Page last updated at 09:41 GMT, Tuesday, 9 March 2010

Rising to the challenge of reporting on climate change

School Reporters from Cardinal Newman Catholic School in Hove

Rising sea levels are the focus of the report by the Hove students

Cardinal Newman Catholic School in Hove contacted the BBC School Report team with an idea for a report on climate change. The BBC's John Murphy helped the students turn the idea into a reality, and here describes how the project came together.

"Climate change" is a popular choice for School Reporters. The problem with any ongoing news story is how to keep it fresh.

So, when we heard, at the BBC School Report headquarters, from Cardinal Newman Catholic College, about a 32,000 km (20,000 miles) journey, a buoy being dropped in mid-Atlantic, a satellite tracking system and schools learning about ocean currents and sea level rises, our interest was immediately sparked.

A few phone calls later, two of us from School Report turned up in Brighton on a cold February morning, armed with our risk assessment form, a camera (well, actually two!) and sound recording equipment. We wanted to find out more about this story from the students and to help them make a TV and radio piece.

We met Maria Larkin, a Geography teacher, and six School Reporters. After the initial introductions, it was time to get to the point: What was the story and how were we, as a team, going to tell it?

An impromptu editorial meeting broke out as the students told us about an earlier visit from three people called Tim, Lynne and Will, who are on this year-long expedition travelling around the Atlantic coast and stopping off at schools on the way. Fortunately for the piece, the students had filmed that visit so we already had some useful footage for the piece. The expedition itself, called Atlantic Rising, is looking at the potential impact of sea level rises.

Race against time

As we found out more about the story, we [the BBC team] gave the students a mini master-class on the basics of making TV and radio packages, though it has to be said that we too were learning as we were going along. I, for example, usually make radio documentary programmes so this was a good opportunity to improve my TV making skills. My colleague, Kristel, is normally a film editor, cutting together pictures filmed by others. Today she would be a camera operator.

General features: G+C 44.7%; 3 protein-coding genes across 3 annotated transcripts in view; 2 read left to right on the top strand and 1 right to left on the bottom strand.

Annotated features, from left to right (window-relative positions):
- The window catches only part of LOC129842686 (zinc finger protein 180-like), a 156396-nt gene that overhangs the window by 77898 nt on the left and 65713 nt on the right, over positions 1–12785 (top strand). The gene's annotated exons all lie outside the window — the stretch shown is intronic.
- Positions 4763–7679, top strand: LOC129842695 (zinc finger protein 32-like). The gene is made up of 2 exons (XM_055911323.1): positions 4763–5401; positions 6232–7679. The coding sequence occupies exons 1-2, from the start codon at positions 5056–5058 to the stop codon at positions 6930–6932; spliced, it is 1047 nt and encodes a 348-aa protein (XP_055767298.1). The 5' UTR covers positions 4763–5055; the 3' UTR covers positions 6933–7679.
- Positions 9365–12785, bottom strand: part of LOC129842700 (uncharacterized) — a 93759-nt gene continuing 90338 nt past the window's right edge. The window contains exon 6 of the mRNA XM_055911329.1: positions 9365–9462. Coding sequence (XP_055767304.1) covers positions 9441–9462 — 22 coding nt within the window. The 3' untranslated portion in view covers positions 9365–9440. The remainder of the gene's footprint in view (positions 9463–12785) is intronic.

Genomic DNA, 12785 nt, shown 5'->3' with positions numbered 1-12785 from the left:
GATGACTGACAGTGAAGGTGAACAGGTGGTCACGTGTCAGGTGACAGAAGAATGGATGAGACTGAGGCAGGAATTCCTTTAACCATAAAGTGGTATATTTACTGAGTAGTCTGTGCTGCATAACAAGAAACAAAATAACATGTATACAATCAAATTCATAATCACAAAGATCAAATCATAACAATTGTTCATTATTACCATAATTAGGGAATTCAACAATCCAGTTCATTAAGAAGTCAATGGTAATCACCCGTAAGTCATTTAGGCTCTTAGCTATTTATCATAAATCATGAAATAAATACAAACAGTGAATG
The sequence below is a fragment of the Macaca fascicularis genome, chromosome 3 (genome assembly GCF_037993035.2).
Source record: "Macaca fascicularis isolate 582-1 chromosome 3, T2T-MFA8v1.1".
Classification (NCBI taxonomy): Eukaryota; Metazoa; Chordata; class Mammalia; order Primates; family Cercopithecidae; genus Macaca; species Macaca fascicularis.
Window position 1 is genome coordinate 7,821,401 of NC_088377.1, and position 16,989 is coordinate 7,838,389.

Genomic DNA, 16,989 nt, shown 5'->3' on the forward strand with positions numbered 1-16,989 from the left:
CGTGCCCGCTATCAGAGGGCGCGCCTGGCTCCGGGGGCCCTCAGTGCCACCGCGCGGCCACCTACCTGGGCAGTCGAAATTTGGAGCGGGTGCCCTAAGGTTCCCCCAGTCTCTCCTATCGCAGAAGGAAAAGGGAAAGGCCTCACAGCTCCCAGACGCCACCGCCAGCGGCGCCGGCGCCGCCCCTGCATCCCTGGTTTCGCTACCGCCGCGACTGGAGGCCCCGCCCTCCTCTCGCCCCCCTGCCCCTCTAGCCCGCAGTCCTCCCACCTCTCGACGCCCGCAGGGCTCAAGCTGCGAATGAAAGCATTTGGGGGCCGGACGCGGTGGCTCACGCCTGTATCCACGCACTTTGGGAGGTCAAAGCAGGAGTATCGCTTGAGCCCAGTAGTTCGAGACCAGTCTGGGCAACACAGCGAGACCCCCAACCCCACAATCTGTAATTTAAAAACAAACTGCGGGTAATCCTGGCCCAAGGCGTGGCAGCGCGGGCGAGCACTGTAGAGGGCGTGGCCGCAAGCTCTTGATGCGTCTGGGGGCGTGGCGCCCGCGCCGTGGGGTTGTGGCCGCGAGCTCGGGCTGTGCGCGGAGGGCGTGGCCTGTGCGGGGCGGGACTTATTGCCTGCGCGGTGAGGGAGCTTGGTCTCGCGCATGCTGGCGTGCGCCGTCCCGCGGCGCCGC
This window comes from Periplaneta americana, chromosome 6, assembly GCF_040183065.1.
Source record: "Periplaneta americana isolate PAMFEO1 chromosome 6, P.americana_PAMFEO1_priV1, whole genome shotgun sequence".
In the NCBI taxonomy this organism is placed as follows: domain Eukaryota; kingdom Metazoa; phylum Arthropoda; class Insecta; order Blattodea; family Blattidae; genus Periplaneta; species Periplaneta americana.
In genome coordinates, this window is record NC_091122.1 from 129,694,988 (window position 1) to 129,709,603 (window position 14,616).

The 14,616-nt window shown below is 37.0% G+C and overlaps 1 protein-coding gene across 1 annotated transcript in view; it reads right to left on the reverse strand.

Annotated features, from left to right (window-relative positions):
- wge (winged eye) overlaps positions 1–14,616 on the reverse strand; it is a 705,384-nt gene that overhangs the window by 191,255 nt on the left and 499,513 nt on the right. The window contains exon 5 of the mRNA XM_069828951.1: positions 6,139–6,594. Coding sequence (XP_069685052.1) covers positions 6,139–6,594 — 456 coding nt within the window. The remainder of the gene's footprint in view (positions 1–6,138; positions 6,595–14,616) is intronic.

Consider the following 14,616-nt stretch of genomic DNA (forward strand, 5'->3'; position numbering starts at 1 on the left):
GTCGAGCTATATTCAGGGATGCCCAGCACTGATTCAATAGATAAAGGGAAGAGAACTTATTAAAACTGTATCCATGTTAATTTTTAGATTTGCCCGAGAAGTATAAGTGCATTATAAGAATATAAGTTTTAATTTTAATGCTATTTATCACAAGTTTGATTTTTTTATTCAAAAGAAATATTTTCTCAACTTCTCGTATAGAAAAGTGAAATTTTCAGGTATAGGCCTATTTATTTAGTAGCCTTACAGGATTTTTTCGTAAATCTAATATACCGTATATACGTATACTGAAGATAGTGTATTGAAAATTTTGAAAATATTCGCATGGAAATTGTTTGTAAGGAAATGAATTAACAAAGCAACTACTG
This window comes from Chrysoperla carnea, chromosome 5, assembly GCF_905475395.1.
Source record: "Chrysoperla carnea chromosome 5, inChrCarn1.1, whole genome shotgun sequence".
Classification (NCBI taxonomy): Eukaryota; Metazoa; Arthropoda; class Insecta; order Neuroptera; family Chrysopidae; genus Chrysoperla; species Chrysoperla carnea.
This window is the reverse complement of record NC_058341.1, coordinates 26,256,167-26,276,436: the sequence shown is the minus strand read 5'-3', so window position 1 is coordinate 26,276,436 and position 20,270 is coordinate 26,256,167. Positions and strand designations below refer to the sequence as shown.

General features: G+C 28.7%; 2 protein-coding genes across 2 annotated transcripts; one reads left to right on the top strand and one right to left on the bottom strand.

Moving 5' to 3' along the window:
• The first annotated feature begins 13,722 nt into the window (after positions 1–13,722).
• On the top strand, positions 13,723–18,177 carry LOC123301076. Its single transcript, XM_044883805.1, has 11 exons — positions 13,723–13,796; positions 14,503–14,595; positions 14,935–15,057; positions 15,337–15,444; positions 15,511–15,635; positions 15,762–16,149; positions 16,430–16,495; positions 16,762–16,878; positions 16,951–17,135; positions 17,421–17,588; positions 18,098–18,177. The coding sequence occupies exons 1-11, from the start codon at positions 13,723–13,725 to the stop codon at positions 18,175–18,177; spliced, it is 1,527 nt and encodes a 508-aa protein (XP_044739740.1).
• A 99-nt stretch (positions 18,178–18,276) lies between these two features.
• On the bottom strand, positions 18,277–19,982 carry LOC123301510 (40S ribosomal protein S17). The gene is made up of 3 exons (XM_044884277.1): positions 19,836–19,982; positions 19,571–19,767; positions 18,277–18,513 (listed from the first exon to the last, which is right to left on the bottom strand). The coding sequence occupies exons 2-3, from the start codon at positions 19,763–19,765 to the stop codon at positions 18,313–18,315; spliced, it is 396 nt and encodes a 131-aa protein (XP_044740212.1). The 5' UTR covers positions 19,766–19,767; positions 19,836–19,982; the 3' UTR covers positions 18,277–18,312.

Seafront in Brighton
Potential coastal erosion around Hove and Brighton was also looked at

A structure had to be worked out and roles assigned. Kitty and Louis quickly emerged as the reporters. Pedro, with his family's background in photography, was going to be on camera, alongside Kristel. Millie took on the radio recorder. Ellie became TV sound operator while Neil seemed to have a producer's head on his shoulders, coming up with visual ideas.

The students had already prepared some script ideas which, through a process of negotiation, were honed down. We also all agreed the elements of the story, including phone interviews with Tim from the Atlantic Rising team and another one with students from St Augustine's College in Ghana, which Tim and co had also visited recently. A structure, involving boxes and arrows, was scribbled onto paper.

At that very moment, the Atlantic Rising team were in southern Spain, about to board a container ship which would take them across the ocean to Brazil, dropping off their buoy full of letters half way.

Kitty and Louis jotted down their thoughts for the interview and, after some initial technical hiccups, the interview was in the can, quickly followed by another one with the Ghanaian students.

Then the students had the idea to put maps on the walls of the classroom to illustrate the points they wanted to make, including the potential impact of coastal erosion around Brighton. It was a topic they had been learning about in Geography. Kristel and I were only too pleased to help choose which colour pins to use on a map.

Time flew by and our deadline to get everything done by the end of the school day, at 3pm, was fast approaching. Anything deemed unnecessary in the script was thrown out as we raced against the clock. With seconds to spare, as students began to pour out of their classrooms and head home, the last re-take was completed. Phew!

All we needed now were a few more beach shots - the students hadn't been allowed out of the school grounds during our visit. So, no going home at 3pm for the BBC. A few weeks later, the Atlantic Rising team sent over footage of the dropping of the buoy into the sea.

We now had all the elements we needed for the final cut: A structure, a script, interviews, TV pictures and some radio audio. It had involved thought and cooperation from everyone. Fingers crossed that it would all come together as originally planned back in Brighton. That's for others to judge.


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